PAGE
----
Stringer excels to stake claim for Irish recall
A WEEK before Ireland's Twickenham Test, scrum-half Peter Stringer made a powerful case for an international recall as young out-half Scott Deasy scored 14 points to help Munster into second place in the table when beating Edinburgh at Musgrave Park last night.
Shorn of their frontline international contingent, Munster also had to deal with an early spate of injuries and Stringer took on the extra burden of responsibility brilliantly, firing out passes with customary speed and precision and providing assured direction throughout.
Kidney will also have been heartened by the performance of Marcus Horan at loose-head prop and a solid display from Denis Hurley at full-back, while No 8 James Coughlan, flanker Alan Quinlan, second-row Mick O'Driscoll and the centre pairing of Jean de Villiers and Lifeimi Mafi also put in strong performances.
Edinburgh started in a manner befitting their third-place position in the table, looking to play the quick rucking game that has characterised the best Scottish rugby over the years.
The visitors also had an edge in the scrum and line-out -- where Munster turned over three throws in quick succession, two of them crooked from hooker Denis Fogarty.
Prop Tony Buckley relieved the early pressure, though, with a superb piece of counter-rucking, breaking out of his 22, but Edinburgh came back again and out-half David Blair opened the scoring with a well-struck drop goal on 12 minutes.
Munster then lost out-half Paul Warwick and second-row Donnacha Ryan to injury, replaced by Cork Constitution pair Scott Deasy and Billy Holland respectively. Soon after, Tommy O'Donnell came on for openside flanker Niall Ronan.
Despite this triple set-back, the home side began to find their feet, helped by Fogarty beginning to find his jumpers and the scrum solidifying.
With Warwick gone, and Deasy still inexperienced at this level, Stringer had to take on more of the decision-making duties and the scrum-half began to direct matters in customary quick-fire fashion.
After getting on a powerful shove in the scrum, Tony McGahan's men worked their way up to the Edinburgh line with Horan burrowing over for the try, and the lead, on 23 minutes.
Deasy missed the simple conversion and put another easy kick against the post five minutes later, Blair having made it 6-5 to Edinburgh in between.
The 21-year-old out-half could be forgiven a few nerves in the circumstances, but his general play was holding up.
And with Quinlan and Horan making their presence felt in the close exchanges, good passing from Deasy put De Villiers on the front foot and took Munster into scoring territory looking for another try before half-time.
A bit of argy-bargy, provoked by Edinburgh loose-head Kyle Traynor, handed Deasy another penalty opportunity after 36 minutes and this time he took it superbly for an 8-6 lead.
A fine break up the middle by centre John Houston looked destined to end in a try for Edinburgh but Hurley, Doug Howlett and Quinlan were able to retrieve the situation.
However, it led to another penalty shot for Blair, who swung the see-saw in the visitors' direction again to make it 9-8 in added time at the end of the half.
There was still time for Mafi and De Villiers to launch an attack down the left, but Fogarty could not control possession as he attempted to drive over and Munster went in at half-time one point down.
Deasy missed a difficult attempt from 45 metres shortly after the restart and the visitors sensed an opportunity to ramp up the pressure, bringing on the vastly experienced international prop Allan Jacobsen for Traynor to put more pressure on Buckley at scrum time.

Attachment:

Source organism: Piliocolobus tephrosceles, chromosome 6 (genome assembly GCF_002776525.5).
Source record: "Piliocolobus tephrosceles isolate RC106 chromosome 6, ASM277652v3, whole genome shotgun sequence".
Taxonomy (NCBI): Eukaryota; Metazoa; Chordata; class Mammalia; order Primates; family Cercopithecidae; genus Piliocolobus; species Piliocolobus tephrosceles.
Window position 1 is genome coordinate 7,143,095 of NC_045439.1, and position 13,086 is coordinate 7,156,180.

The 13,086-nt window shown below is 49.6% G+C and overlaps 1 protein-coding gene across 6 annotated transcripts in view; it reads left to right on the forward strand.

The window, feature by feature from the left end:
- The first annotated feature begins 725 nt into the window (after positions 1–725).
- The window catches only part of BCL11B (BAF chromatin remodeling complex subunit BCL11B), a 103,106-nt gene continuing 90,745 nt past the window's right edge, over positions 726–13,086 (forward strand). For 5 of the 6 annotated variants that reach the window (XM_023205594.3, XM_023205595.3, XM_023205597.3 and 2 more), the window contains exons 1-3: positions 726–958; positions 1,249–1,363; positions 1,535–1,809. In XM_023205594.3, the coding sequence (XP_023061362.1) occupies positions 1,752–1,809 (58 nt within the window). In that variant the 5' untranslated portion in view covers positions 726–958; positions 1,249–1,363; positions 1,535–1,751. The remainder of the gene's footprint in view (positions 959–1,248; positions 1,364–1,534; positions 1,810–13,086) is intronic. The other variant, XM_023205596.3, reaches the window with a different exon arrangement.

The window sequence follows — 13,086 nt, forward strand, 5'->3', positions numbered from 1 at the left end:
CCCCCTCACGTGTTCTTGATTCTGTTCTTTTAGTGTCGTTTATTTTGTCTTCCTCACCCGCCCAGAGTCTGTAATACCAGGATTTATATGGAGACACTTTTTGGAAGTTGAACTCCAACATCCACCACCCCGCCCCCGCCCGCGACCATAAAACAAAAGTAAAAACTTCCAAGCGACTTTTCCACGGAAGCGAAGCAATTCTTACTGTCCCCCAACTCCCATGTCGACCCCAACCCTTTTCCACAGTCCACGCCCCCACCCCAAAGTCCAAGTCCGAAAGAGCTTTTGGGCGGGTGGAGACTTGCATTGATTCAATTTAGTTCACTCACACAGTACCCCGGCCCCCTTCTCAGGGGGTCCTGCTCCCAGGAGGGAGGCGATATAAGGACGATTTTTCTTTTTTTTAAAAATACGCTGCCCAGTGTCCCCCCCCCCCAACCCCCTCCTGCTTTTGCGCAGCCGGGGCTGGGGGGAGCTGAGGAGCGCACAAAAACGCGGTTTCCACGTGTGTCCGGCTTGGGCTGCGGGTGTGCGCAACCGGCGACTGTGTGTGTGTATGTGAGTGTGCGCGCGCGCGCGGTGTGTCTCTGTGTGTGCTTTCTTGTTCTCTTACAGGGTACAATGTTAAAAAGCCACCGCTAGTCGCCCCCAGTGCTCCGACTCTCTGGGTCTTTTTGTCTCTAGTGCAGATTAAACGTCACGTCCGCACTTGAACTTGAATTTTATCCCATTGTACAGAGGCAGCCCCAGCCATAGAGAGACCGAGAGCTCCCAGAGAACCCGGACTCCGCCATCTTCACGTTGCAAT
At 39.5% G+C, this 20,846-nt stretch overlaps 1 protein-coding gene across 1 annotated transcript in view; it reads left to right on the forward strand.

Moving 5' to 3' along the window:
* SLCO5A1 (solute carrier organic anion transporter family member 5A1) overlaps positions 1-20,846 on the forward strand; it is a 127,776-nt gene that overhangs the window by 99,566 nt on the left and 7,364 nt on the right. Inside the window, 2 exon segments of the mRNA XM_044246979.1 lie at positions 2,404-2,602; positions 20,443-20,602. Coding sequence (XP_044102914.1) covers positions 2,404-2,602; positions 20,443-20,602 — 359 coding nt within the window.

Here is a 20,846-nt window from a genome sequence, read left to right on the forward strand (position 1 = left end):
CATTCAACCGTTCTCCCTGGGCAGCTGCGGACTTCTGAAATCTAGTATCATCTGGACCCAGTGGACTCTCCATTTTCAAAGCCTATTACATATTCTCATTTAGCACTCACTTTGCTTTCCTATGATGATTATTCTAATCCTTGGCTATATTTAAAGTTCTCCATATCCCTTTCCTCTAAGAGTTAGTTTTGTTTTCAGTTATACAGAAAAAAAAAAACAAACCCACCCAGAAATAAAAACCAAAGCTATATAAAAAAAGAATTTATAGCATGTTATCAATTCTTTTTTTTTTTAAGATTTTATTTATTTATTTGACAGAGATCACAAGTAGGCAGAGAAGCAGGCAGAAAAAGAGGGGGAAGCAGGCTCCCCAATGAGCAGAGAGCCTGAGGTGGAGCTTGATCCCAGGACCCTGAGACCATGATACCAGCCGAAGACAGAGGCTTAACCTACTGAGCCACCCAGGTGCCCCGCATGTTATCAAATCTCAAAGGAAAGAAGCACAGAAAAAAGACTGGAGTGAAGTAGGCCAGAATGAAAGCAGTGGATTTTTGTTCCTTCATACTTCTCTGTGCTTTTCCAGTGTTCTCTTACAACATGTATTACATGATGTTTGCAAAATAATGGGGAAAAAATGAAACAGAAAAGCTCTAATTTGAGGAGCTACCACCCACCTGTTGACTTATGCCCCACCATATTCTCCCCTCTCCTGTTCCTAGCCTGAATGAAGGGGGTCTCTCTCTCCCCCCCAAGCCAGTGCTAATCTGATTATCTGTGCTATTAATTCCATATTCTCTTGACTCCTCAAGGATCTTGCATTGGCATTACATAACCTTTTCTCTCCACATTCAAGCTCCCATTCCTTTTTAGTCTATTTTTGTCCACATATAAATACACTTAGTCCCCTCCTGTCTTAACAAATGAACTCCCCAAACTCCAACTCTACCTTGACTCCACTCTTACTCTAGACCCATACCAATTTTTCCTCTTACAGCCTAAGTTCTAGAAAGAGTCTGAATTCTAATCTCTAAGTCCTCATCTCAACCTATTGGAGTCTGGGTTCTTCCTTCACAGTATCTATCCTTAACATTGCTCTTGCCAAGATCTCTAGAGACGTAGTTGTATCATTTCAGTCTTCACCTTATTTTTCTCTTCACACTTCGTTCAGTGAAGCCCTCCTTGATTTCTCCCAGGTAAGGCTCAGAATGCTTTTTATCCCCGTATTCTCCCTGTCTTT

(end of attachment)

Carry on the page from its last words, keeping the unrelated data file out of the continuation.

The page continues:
Mafi was looking dangerous in the centre, but good approach play was undone by subsequent errors, allowing Edinburgh to grow in confidence again, significantly increased when Quinlan was sent to the bin on 52 minutes with Blair kicking the resultant penalty for 12-8.
Munster worked another penalty opportunity, but Deasy's body language was not encouraging and he missed his fourth effort from an eminently kickable position.
To captain O'Driscoll's immense credit, he kept faith in his young out-half and was amply rewarded.
First Deasy knocked over a penalty from in front of the posts for 12-11 and then, after excellent work from Mafi and James Coughlan, he set off up the middle from nearly 40 metres, chipped over right winger Mark Robertson and won the race to the touchdown.
However, just to add to the drama, Deasy missed the easy conversion attempt to leave it at 16-12 to the home side, but he atoned once again with his third penalty as we entered the last 10 minutes to put Munster seven points clear.
A high challenge and yellow card for Mafi ensured a nervous endgame for the home side and their packed support and Edinburgh set up camp on the Munster line.
Replacement wing Tom Gleeson had to pull off an excellent try-saving tackle before the pressure was relieved by Edinburgh giving away a penalty.
And fittingly, it was Stringer who put the ball out of play a couple of minutes later after an encouraging victory that will benefit their emerging players and served as an excellent audition for one of their most experienced campaigners.
MUNSTER -- D Hurley; D Howlett, L Mafi, J de Villiers, I Dowling (T Gleeson 70); P Warwick (S Deasy 14), P Stringer; M Horan, D Fogarty (M Sherry 72), T Buckley (J Brugnaut 57); D Ryan (B Holland 14), M O'Driscoll (capt); A Quinlan, N Ronan (T O'Donnell 15), J Coughlan. Yellow cards: Quinlan 52, Mafi 78
EDINBURGH -- B Cairns; M Robertson, N de Luca, J Houston, T Visser (S Webster 70); D Blair, G Laidlaw (capt); K Traynor (A Jacobsen 46), A Kelly, G Cross (R Grant 65); J Hamilton (C Hamilton 57), S MacLeod; A MacDonald, R Grant, D Callam.
REF -- T Hayes (WRU).